The D.C. Jazz Festival may be over, but the genre still echoes in our area. On Thursday night, Dave Koz comes to The Birchmere in Alexandria, Virginia, with his annual Summer Horns tour.
This year’s edition includes Kirk Whalum, whom Koz calls “my favorite living tenor saxophonist,” along with original Summer Horns member Mindi Abair and “the young wunderkind” Vincent Ingala.
Koz returned to touring in July, and spent much of 2020 making “a 100% virtual album” with parts sent in by collaborators from all over.
“Everybody had this pent-up energy they wanted to utilize and we’d get these tracks filled with joy,” Koz remembered. He then made an album in the studio with the young Minnesota guitarist Cory Wong last September. “So I feel like I put the pandemic to good use.”
Born in Encino, California, in 1963, Koz grew up surrounded by all types of music.
“My parents were fans of the great American songbook,” Koz said.
While his brother listened to progressive rock and jazz and his sister was “a pop music fanatic.” His brother had a band “playing weddings, bat mitzvahs, fraternity parties … and I just wanted to be in that band.”
His brother said there was only one way to join.
“He said the only way you get in is if you play saxophone,” Koz said. “I was going into seventh grade, I was 13 years old, and that’s when I picked up a sax for the first time. Admittedly, it just felt right in my hands, I practiced my you-know-what off for two years — it drove my brother crazy — until finally one day he relented and said you can come play this wedding with us. He paid me $10.”
Soon, he was touring with Jeff Lorber, Bobby Caldwell and Richard Marx, and the latter experience was educational. His first show with Marx was in “this tiny little club for 100 people,” and by the end they were playing to arenas for 20,000 fans. “It was watching the anatomy of a hit song and a follow-up and another hit after that — watching a career grow in front of my eyes.”
As for his own career, playing in late-night TV bands with Pat Sajak and Arsenio Hall was instrumental. Hall, “a huge music fan,” especially of jazz, signed him up to do one night a week for about a year at the height of Hall’s popularity. “The timing of that with the start of my career — you couldn’t ask for a better opportunity to be on national television once a week.”
Koz released his self-titled debut album on Capitol Records in 1990, a time for the record business that Koz calls “unrecognizable [compared] to the way it is now.”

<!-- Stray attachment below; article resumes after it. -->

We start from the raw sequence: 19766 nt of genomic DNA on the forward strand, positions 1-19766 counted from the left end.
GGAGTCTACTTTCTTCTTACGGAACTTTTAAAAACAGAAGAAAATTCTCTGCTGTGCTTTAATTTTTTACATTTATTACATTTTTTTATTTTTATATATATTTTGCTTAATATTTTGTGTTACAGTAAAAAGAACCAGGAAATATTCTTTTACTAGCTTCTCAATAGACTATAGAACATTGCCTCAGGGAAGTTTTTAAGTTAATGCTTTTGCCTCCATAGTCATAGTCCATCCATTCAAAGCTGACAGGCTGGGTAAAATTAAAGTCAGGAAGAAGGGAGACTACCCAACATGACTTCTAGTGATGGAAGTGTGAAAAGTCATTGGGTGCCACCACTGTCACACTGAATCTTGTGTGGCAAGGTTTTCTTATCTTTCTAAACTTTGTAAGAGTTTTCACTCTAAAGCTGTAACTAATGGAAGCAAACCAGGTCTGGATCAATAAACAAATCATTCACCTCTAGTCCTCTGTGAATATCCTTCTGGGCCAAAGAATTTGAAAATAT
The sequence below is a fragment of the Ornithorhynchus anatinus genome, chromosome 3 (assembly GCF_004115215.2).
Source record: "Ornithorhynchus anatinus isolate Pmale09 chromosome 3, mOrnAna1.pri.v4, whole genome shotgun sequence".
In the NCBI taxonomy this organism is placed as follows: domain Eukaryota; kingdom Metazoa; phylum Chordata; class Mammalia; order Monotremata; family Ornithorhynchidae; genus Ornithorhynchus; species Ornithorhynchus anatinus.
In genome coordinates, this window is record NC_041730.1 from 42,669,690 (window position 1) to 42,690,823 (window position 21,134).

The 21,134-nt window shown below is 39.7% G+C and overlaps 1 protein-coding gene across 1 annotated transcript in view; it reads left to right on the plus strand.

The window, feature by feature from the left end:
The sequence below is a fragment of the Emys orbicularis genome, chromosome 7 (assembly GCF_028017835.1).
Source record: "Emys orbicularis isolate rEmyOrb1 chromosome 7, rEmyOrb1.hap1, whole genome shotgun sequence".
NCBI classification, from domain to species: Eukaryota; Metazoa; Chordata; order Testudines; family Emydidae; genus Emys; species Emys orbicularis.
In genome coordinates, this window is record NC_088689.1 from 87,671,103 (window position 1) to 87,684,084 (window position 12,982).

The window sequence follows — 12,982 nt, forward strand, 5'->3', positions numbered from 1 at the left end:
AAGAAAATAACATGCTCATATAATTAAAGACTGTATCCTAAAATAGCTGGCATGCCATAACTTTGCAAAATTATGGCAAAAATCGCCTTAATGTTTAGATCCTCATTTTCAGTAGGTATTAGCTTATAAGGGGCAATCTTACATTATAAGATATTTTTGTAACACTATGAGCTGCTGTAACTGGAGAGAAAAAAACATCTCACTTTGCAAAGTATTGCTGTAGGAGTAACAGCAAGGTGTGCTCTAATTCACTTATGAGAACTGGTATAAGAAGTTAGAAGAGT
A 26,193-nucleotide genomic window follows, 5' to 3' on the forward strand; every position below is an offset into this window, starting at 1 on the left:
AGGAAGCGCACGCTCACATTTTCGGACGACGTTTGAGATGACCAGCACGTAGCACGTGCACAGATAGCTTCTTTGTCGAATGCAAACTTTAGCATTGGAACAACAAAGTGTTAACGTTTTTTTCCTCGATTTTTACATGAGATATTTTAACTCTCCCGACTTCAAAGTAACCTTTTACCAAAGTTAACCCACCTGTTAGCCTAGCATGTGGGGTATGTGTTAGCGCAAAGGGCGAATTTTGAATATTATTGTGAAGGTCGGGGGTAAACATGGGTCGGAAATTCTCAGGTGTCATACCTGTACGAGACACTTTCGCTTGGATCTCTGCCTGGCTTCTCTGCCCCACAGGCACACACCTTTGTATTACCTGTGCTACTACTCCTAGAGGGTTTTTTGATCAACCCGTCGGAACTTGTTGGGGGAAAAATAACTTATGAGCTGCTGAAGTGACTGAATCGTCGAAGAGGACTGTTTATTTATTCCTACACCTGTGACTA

“When I was making my first record,” Koz added, “all I wanted to do was have enough success to make a second record. … That first record had a hit on it; it got me to make a second record for Capitol. That blew up and went gold, and all of a sudden I was off to the races.”
That second album was “Lucky Man” (1993), followed by “The Dance” (1997). Grammy nominations followed for “A Smooth Jazz Christmas” (1999), “Saxophonic” (2003), “At the Movies” (2007), “Hello Tomorrow” (2011), “Live at the Blue Note Tokyo” (2013) and “Summer Horns” (2014).
“It’s always been a quest to find new layers to my musicality,” Koz said. “It’s a great honor to still have people interested in the music that I make. … It’s a pinch-me moment that I still get to make albums. I’ve made 20 of them now, and each one of them is like a chapter in my musical life.”
Starting in 1994, he began hosting “The Dave Koz Radio Show” on syndicated FM radio. Today, he also hosts a Sunday show on Sirius XM called “The Dave Koz Lounge.” Being a radio host has also been a learning experience.
“We all have this idea of what a radio host should sound like, but in reality, when people are listening, it’s a very intimate relationship,” Koz said. “If you can be as authentic as you can be, be who you are and not put on the airs of somebody else, that’s where the success comes.”
His personal stamp, he said, is the ability to connect “musician to musician.”
“I was interviewing George Benson on the phone,” Koz remembered, and he was “giving me two-word or three-word answers — I’m just not connecting. Finally, he says, ‘Is this the Dave Koz who plays the saxophone?’ I said, ‘Yeah, George, it’s me.’ He said, ‘Hey man! I didn’t know this was you!’ Then I could not get this guy to shut up!”
The hosting gigs give him a chance to be “a champion and a cheerleader for these great artists in this format. Our music doesn’t really get written about or talked about too much in the media, so this is an opportunity to celebrate these great artists that are making the music.”
He said it’s his way of giving back and highlighting his fellow artists around the world.
“We’re in a time right now where musicianship is celebrated in a way it hasn’t been for decades,” Koz said. “It’s all on the internet. … There’s no gatekeepers. If you have something to say, you can put your music up and distribute it to the world with one keystroke on your computer. It’s democratized music to where you now have so much amazing musicianship out there. It’s overwhelming.”
In 2009, he received a star on the Hollywood Walk of Fame.
“It’s in the frickin’ sidewalk!” Koz said. “I grew up in Los Angeles and we used to go to the Hollywood Walk of Fame and walk it … so to have a star, it doesn’t even seem real.”